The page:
Why are healthy rangelands more drought resistant?
- As the density of cover increases, the soil is shaded causing limited rainfall to be conserved within the soil, evaporation due to wind and direct sunlight is reduced to a minimum.
- The leaf surface of the established plants breaks the intensity of heavy rainfall into more manageable-small droplets of water, reducing compaction and creating an adaptive environment for water absorption into the soil.
- The litter on the ground holds the rainfall in place so that it has more time to be absorbed. The root systems create avenues for the water to be absorbed.
- The deeper the roots the deeper water can rapidly be absorbed. These positive results of saving-storing water create this dense grass cover of grasses.
- As the root systems become denser, some roots are actively growing, and some are in the dying process – starting the recycling of the decaying roots and ground litter. This process gives soil microbes, bacteria, earth worms etc. the chance to thrive, further creating even healthier soils.
- Those healthy soils with increased humus levels, can retain much more water than degraded soils that have lost their high levels of humus that have washed or blown away due to little cover.
Each step in the process of retaining water in the soil moves the rangeland to a higher plain of succession. When a good grazing management plan is implemented the draws and creek areas are the first to respond, as that is the place that gets the most water from runoff of poorer rangeland. As the density of perennial grasses increase the faster the rangeland resource improves. Even in short grass country dramatic things happen very quickly in those low-lying areas, even the ridges and shallow sites respond quickly. The deep soiled ‘flats’ are much slower to show improvement, a process that is the opposite of what many believe should happen. Lack of consistent rainfall in a dry -brittle- environment is a contributor to this phenomenon. Beginning this process of renewable rangeland takes effort from the rangeland manager, his utilization of a properly implemented sound grazing management plan -while not a simple-easy process- can bear much fruit, renewing the rangeland resource and improving the financial assets of the producer.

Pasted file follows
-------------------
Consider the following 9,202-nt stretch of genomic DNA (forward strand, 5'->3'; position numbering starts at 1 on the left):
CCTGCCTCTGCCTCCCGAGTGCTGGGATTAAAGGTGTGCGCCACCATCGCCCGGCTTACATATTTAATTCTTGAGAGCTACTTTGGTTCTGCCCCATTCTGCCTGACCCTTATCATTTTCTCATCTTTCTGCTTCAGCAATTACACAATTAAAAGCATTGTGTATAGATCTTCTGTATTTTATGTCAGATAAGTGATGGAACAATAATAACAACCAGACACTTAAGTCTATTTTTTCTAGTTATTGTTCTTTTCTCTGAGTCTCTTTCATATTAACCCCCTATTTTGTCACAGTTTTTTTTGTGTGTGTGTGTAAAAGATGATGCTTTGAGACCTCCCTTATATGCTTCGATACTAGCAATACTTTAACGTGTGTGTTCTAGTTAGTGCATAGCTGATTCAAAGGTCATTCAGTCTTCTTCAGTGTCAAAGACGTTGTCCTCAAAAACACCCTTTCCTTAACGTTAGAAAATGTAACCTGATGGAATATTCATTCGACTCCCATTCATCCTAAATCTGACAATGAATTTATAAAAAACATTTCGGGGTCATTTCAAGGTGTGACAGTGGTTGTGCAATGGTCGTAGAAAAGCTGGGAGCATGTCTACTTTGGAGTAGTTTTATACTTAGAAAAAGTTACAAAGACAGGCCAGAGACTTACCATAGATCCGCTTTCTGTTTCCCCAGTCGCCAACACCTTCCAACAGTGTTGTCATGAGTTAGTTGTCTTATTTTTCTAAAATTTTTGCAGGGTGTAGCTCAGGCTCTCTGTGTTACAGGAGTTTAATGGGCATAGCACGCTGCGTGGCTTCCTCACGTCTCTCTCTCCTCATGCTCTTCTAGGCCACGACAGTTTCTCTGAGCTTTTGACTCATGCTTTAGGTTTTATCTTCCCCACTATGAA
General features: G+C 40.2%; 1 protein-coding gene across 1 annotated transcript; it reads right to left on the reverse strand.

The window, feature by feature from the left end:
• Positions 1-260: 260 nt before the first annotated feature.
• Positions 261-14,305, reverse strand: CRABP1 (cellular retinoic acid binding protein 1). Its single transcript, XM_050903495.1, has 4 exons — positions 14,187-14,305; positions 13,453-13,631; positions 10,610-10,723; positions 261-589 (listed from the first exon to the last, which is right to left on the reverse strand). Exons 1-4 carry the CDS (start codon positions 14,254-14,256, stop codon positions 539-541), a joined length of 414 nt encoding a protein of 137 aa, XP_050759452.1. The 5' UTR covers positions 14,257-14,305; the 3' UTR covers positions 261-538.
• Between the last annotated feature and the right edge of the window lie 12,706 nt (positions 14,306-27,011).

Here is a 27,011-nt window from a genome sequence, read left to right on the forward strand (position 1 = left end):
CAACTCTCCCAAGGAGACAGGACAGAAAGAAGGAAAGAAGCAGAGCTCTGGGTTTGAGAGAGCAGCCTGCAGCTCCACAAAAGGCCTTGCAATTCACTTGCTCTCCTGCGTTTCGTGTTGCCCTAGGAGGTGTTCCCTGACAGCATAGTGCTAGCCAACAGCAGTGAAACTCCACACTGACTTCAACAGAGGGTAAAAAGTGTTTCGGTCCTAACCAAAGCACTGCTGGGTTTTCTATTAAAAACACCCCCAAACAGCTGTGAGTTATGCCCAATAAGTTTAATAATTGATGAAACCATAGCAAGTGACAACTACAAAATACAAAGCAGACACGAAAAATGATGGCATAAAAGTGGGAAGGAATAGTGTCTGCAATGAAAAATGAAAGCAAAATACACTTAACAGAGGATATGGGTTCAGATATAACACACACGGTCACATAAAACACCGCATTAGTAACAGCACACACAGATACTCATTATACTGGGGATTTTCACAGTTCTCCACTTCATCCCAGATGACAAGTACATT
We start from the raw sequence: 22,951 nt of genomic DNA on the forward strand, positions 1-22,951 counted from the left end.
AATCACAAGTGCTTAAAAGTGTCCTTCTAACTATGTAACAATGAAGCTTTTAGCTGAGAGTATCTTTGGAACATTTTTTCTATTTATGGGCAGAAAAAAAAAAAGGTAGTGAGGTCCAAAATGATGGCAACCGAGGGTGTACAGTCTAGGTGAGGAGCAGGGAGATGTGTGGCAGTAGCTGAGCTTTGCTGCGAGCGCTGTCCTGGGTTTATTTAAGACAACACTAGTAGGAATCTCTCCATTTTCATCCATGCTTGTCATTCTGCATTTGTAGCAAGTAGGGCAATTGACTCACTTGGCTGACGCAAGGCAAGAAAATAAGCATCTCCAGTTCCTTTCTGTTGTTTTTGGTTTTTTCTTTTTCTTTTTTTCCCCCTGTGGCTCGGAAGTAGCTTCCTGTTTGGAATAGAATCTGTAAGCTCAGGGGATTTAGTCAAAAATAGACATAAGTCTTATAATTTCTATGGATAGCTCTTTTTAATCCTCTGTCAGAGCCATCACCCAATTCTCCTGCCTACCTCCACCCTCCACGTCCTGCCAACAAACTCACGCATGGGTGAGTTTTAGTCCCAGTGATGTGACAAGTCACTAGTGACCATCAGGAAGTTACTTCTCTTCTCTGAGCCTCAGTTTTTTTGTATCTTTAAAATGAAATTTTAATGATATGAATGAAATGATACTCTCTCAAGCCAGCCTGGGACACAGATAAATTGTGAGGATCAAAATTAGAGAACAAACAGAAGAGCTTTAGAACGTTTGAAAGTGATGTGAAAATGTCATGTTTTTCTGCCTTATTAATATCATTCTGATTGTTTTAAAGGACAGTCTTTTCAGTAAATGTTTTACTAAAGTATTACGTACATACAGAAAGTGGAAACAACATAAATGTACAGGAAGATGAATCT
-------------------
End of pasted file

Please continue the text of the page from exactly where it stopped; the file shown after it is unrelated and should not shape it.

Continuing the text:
The Better it Gets, The Faster it Gets Better
The photo below is of a healthy stand of Texas Bluegrass, the result of a balanced warm-cool season graze-rest program.